Out of the blocks and off the blocks

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Out of the blocks and off the blocks are two versions of an idiom. We will examine the meaning of the common saying out of the blocks or off the blocks, where it came from, and some examples of its idiomatic usage in sentences.

Out of the blocks or off the blocks means at the very beginning or from the very start. The expression out of the blocks is used about three times as often as off the blocks. The blocks referred to in both iterations of this idiom are starting blocks for a foot race. Starting blocks were invented by Charlie Booth, an Australian, in 1929. Before this time, runners would dig holes in the track so they could place their toes in them for push off at the start of a race. By 1937, starting blocks for foot races became standard. Starting block design has changed over the years and is always evolving. The idioms out of the blocks and off the blocks may also be expressed as out of the starting blocks and off the starting blocks.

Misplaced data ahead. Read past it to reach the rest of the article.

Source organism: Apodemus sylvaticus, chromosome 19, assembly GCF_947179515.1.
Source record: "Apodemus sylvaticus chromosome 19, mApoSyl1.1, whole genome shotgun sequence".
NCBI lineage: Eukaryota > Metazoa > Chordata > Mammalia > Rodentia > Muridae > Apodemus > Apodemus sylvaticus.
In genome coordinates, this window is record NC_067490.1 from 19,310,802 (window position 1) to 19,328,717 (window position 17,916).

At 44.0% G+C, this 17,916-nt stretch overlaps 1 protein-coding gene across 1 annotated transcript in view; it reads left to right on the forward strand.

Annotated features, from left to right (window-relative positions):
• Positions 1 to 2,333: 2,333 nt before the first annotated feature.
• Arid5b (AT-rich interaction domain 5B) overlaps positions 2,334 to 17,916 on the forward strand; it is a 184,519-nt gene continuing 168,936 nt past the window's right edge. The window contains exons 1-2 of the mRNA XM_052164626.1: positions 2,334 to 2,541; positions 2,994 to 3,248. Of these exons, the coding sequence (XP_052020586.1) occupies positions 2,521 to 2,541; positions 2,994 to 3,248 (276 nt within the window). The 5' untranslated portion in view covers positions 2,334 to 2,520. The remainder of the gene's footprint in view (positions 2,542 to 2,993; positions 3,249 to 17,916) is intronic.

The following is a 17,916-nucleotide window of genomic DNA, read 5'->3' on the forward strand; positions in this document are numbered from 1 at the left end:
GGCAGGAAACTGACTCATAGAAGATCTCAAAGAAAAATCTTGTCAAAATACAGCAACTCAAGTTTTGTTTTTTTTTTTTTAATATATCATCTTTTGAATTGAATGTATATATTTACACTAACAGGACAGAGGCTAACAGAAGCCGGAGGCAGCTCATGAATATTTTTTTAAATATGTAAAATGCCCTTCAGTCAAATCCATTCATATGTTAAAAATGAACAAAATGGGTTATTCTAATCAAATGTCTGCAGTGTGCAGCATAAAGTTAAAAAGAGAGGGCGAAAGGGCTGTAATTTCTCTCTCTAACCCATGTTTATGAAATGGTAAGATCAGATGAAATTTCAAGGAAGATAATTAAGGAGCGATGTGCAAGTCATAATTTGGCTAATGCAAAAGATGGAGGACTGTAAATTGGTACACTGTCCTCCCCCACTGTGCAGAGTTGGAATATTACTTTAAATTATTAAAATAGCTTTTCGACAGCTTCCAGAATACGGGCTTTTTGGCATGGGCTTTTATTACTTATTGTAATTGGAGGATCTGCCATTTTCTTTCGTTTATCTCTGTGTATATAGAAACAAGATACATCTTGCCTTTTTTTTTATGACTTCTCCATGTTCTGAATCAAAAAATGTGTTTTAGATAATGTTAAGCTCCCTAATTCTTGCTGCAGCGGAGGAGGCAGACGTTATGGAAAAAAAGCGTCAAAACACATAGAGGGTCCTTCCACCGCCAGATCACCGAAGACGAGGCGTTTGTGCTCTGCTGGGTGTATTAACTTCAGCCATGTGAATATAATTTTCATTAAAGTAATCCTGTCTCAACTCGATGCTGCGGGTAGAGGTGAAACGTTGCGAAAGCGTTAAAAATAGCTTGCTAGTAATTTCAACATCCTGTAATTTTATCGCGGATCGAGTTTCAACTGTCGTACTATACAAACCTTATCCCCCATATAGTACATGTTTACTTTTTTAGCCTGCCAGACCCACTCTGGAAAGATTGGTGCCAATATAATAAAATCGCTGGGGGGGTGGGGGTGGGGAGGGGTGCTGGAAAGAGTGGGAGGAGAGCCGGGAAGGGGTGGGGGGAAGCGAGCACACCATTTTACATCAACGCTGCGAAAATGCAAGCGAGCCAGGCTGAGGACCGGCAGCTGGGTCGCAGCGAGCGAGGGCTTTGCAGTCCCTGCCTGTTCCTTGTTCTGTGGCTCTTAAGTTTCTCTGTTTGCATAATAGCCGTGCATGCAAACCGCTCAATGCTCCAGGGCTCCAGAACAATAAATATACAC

However, sticking a pin in the revolutionary rhetoric of livestreaming companies that burst out of the blocks during the pandemic, Rapino added that when it comes to viewing concert footage online, “Most people don’t want to watch two hours of their favorite band.” (Rolling Stone Magazine) 

That work started for her right out of the blocks, right when she graduated from law school, and that work kept her going right up until the very end. (Ms. Magazine)

Obviously, right off the blocks, we didn’t stick rigidly to the “one trip outdoors for exercise” rule. (The Times)

‘Right off the blocks on the first day of filming, George was just fired up!’ Sonia, 53, told OK! magazine on Thursday. (Daily Mail)